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I am making a PHP frontend for a backend server using a custom protocol over TCP. Due to a fairly complex handshake when establishing connections to the backend server, I would like to persist the TCP connections to the backend server. Naturally, given the inherently stateless nature of HTTP (and especially so when using mod_php under Apache), I cannot do this directly in PHP.

I was thinking of having a local "proxy server", maintaining a pool of connections to the backend server. It is important that each user of the PHP frontend maintains his/her own connection to the backend server. Now, this is not a very complex program, but due to the many pitfalls of network programming, I would rather use a robust, mature application that could do things like this.

I am thinking something along the line of the PHP application connecting to the proxy server, states "I have an ID; 123", and from then on all content to/from the server is piped directly between the PHP frontend and the backend server.

Any suggestions on elegant solutions for this?

Thanks!

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Have you thought about CURL (Client URL Library): php.net/manual/en/book.curl.php –  Todd Moses Sep 16 '10 at 18:37
    
Todd, thanks for your response. Unfortunately, cURL is irrelevant both because of it still runs within PHP (in other words, connections cannot persist) in addition to its lacking support for the obscure backend protocol (not HTTP). –  Nils Sep 16 '10 at 18:42

2 Answers 2

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Here's an idea, though it might not scale particularly well:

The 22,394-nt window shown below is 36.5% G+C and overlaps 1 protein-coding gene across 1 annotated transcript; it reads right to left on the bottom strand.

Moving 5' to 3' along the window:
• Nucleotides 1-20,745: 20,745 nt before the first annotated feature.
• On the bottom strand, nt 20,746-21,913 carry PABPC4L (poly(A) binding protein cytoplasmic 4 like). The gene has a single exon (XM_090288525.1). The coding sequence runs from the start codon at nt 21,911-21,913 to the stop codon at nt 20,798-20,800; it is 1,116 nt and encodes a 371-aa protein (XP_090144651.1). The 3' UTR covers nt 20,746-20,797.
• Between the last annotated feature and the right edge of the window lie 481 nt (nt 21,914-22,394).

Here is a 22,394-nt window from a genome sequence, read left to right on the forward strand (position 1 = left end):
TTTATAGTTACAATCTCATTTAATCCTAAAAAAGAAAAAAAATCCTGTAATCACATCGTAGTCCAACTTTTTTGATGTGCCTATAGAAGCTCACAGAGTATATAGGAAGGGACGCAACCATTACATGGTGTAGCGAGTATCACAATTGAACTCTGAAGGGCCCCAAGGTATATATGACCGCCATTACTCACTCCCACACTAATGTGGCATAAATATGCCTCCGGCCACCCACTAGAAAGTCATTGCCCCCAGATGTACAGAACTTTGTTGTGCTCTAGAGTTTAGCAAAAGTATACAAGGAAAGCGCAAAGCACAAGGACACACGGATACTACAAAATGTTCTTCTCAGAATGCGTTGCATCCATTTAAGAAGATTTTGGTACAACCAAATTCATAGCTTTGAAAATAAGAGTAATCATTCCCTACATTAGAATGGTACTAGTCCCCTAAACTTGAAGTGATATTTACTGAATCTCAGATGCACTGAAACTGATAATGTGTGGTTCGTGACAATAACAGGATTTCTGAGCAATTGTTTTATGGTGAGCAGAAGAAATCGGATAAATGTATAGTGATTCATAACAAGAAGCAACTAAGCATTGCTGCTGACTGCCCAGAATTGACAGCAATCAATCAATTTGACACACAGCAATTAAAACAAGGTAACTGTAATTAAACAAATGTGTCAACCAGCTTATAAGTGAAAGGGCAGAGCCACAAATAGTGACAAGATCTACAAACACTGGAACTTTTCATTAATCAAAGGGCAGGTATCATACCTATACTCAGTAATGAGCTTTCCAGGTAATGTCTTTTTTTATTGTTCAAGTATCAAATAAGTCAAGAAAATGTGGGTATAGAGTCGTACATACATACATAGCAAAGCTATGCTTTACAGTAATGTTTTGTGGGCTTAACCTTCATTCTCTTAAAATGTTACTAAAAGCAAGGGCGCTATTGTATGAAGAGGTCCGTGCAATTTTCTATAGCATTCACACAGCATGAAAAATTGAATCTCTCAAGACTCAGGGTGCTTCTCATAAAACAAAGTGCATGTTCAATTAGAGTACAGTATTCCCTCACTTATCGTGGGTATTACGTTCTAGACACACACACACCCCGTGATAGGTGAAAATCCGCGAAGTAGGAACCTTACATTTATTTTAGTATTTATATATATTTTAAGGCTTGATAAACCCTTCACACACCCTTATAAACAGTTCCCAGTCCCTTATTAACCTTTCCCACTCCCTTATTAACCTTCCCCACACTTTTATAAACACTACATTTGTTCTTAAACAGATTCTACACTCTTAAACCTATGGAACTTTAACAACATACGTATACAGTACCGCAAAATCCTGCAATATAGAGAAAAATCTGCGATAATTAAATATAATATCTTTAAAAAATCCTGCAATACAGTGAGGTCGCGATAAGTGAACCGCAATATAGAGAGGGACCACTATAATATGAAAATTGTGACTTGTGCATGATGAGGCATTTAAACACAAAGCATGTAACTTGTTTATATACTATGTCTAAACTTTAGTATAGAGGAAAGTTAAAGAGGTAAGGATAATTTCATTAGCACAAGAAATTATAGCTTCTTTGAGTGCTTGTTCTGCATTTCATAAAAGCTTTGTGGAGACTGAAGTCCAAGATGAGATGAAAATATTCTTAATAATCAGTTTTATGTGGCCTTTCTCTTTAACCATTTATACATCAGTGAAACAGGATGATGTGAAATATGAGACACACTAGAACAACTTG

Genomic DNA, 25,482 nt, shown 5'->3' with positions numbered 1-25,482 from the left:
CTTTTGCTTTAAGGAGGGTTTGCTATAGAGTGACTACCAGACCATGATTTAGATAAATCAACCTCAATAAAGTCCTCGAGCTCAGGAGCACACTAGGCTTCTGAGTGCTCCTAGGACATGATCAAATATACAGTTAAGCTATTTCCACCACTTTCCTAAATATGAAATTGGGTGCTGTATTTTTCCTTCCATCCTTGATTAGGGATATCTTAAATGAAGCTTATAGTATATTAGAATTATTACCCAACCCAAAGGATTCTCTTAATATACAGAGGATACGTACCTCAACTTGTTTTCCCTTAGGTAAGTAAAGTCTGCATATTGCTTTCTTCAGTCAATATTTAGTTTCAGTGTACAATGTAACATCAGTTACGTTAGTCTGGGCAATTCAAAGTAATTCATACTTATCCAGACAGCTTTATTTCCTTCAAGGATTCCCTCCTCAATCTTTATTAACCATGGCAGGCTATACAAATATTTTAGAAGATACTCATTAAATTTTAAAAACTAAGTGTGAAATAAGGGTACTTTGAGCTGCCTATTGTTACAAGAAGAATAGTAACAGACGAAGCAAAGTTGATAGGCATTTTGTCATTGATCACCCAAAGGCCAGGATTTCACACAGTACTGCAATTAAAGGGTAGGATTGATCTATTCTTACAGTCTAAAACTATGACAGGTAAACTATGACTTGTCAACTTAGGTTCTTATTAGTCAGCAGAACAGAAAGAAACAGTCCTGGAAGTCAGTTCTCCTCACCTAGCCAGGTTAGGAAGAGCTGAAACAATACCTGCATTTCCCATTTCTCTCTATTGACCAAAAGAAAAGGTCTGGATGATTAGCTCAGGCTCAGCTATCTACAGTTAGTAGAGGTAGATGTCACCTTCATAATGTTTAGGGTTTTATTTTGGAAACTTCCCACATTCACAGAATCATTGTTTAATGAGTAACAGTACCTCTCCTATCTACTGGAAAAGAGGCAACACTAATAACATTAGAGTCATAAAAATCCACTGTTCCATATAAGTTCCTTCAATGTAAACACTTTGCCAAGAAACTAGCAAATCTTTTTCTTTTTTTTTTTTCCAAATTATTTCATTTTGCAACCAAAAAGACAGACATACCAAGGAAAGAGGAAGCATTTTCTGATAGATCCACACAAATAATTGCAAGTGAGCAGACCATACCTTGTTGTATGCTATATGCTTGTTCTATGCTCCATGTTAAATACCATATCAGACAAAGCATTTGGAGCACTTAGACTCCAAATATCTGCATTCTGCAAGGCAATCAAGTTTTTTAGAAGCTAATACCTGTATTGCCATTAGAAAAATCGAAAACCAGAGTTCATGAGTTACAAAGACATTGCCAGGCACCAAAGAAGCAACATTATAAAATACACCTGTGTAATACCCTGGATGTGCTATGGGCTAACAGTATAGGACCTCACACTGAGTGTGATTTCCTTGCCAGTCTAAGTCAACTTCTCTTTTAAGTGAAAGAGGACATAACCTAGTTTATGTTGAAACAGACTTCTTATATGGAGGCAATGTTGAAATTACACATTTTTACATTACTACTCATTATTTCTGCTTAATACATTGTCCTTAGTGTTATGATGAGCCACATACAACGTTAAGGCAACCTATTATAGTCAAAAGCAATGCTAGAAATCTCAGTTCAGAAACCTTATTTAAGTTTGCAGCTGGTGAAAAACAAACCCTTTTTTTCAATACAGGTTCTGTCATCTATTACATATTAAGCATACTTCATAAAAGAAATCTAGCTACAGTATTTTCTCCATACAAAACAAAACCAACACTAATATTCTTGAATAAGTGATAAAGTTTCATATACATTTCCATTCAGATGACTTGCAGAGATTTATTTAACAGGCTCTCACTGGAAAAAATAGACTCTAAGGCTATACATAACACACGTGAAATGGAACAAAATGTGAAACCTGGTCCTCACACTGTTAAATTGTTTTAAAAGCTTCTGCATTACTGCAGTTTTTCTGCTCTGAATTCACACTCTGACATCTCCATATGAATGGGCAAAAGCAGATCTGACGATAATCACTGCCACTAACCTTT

The basic idea is that you want to proxy these raw socket connections in some way where the connection to the backend system persists.

So imagine you've got a program that creates the remote connection to your back-end system, and then creates a domain socket (a fifo), in some special directory on the front-end server, and names that domain socket after the user's session_id. The this process just proxies communication between the two connections.

I'm not sure exactly how I'd design such a proxy. You could probably write a daemon in PHP that could handle it (hint: you might want to look at some of the frameworks for php daemons like nanoserv or System_Deamon) -- not likely to be very efficient -- but might work fine. If you've got an awful lot of connections, you might want to use something with threading to avoid fork()ing for every connection.

But the basic idea is that for each open connection to the backend system, there's some process that exposes a local domain socket that your front-end PHP scripts can talk to. Those front-end, web-bound, processes know which socket because it's named after the current session_id.

How and when you setup/tear-down these connections is likely very dependent on your circumstances. You need some way for the web-bound processes to request a socket (at which point the proxy daemon does the setup/handshake, opens up the local domain socket, and starts proxying), and some strategy for closing them down.

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Thanks, I'll go for a daemon running PHP. Efficiency isn't very important; there are not very many users of the system, and the daemon will basically function like a cache - if the daemon is up, great, we save some time. If it's down, the frontend will simply connect directly to the server instead (at a performance cost, of course). –  Nils Sep 20 '10 at 17:27

Everything you need to establish and maintain low-level TCP connections and communications:

http://php.net/manual/en/book.sockets.php

For persistent connections:

http://www.php.net/manual/en/function.pfsockopen.php

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Thanks for your answer. I am well aware of the socket functions, but the persistent connection feature of pfsockopen is inadequate. The connections are not interchangeable - they would have been authenticated to the server, so each backend connection needs to be matched with the right frontend user. Also, without claiming I have done a lot of research on the subject, I have read bad things about certain Apache MPM combined with persistent connections (not as much bad as "does not work"). It just didn't seem worthwhile to pursue this direction. Any comments? –  Nils Sep 16 '10 at 18:58

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